How Brands Who Play It Straight Can Hit It Out of the Park
Life was good, until suddenly, it wasn’t. In 2008, the economy collapsed, life savings had vanished and it felt as though no one would get a new job ever again. Even worse—steroid scandals quickly became clichéd news, as batter after batter fell from grace and Lance fell hard off his golden bicycle stand.
Faith in professional athletes crumbled.
The Millennial generation desperately wanted to believe the best in these athletes—that these super-human individuals were capable of feats worthy of the resulting fanfare, much the same way we wanted to believe the apparent economic red flags weren’t there. Why couldn’t a man come back from a life threatening disease to win seven straight Tour de France races? Why couldn’t a man with forearms the size of batting helmets completely demolish a 40 year record?
In the beginning, these scandals felt less like a violation of trust and more like a game of intrigue. My generation followed the clues to the next doping superstar, intrigued and seduced by our new guilty pleasure.
Today, that intrigue is displaced by disgust, distrust—and mostly, disappointment. The fallout for celebrity athletes has been tremendous. According to BAV data, Armstrong now sits in the bottom 1% on BAV attributes of Authentic, Esteem and Trustworthy.
The result has impacted not just athletes, but brands at large. Millennials are wary of false claims put on products—from GMOs to false organic claims, making it much harder for brands to truly earn our trust. BAV data tells us that since 2008, the number of brands rated as “highly trusted” has fallen 13% among Millennials.
Now we as consumers are playing the role of cynics, rather than blind believers. Post-recession, we place huge weight on a brand’s ability to be Authentic, Straightforward and Trustworthy. And for brands that are able to do this genuinely, it works. Consider Patagonia, whose trust skyrocketed 346% among Millennials after their 2011 “Don’t Buy This Jacket” ad campaign, which in turn contributed to a 22% increase in Millennials’ preference for the brand. Or Chipotle, which has been fully transparent about their farmers, cultivation processes and which foods on its menus include GMOs, which received growing trust and emotional commitment from consumers over the past seven years (38% and 17%, respectively).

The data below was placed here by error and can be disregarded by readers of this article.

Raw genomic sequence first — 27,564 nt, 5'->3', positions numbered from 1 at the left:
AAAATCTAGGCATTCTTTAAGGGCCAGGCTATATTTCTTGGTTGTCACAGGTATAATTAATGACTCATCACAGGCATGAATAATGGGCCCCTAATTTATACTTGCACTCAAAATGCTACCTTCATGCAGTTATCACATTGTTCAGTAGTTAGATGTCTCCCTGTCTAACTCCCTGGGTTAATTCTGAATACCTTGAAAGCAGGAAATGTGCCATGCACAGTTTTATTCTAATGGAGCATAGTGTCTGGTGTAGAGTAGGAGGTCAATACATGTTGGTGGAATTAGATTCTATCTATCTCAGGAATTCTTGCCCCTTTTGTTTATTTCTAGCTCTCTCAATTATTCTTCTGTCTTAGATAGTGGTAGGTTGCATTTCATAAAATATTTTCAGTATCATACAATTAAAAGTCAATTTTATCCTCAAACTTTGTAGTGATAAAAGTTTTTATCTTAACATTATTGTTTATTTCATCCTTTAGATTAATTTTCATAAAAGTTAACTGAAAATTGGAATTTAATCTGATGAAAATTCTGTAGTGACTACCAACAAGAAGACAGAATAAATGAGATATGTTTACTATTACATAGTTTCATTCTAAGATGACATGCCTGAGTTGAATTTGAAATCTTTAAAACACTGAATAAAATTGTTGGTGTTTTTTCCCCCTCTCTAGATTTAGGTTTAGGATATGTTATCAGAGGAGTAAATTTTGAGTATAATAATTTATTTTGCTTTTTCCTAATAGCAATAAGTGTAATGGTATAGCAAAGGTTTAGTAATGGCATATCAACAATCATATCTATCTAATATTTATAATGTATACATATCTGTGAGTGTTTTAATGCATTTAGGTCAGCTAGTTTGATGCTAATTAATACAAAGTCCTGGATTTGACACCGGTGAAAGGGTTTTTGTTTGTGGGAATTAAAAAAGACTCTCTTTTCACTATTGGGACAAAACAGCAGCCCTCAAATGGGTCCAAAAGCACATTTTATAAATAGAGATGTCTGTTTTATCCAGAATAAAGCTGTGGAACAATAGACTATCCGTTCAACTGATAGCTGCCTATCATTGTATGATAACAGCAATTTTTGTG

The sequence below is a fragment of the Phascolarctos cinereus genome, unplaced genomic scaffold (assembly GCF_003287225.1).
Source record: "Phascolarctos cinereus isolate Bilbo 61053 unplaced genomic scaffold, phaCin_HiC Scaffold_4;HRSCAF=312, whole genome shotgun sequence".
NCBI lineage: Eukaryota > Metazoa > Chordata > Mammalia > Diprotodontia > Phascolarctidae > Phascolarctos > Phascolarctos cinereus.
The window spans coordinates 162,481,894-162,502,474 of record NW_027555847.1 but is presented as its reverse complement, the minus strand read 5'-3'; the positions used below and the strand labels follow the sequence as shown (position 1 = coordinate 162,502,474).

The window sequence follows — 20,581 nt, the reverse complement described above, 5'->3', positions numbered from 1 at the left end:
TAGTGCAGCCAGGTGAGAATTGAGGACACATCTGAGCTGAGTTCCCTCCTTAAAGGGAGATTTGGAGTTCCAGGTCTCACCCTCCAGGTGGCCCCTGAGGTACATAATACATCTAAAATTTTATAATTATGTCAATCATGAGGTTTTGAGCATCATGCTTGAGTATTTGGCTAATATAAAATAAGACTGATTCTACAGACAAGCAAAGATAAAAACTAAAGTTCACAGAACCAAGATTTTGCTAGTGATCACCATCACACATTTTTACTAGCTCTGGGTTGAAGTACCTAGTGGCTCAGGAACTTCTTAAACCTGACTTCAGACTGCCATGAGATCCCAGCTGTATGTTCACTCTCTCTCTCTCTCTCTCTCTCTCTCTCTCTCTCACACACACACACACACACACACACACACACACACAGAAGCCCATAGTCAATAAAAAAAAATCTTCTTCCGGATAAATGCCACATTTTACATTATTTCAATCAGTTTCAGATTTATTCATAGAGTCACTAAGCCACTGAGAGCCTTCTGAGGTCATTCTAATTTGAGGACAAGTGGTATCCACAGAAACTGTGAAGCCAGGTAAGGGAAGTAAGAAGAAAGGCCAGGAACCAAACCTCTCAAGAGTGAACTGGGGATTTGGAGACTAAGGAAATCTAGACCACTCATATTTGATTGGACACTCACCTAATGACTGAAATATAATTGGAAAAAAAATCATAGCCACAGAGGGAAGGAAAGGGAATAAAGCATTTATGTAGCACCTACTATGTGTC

And while the string of doping charges has obliterated trust in athletes, ESPN, the “inside man” in all of these scandals, has risen as a trustworthy news source, performing 23% better today on this metric than over a decade ago.
As this macro shift of “trustworthiness-via-transparency” continues to rise, we as consumers reap the benefits. It’s helped consumers make more educated choices and feel more engaged with their brands. Perhaps some athletes should take notice. Andy Pettitte and Brian Roberts, both accused of wrongdoings, decided to immediately admit their mistakes instead of denying them. As a result of their genuine nature, they received a free pass from fans. Innovators in the sports world, maybe, but something branders have seen for a long time coming.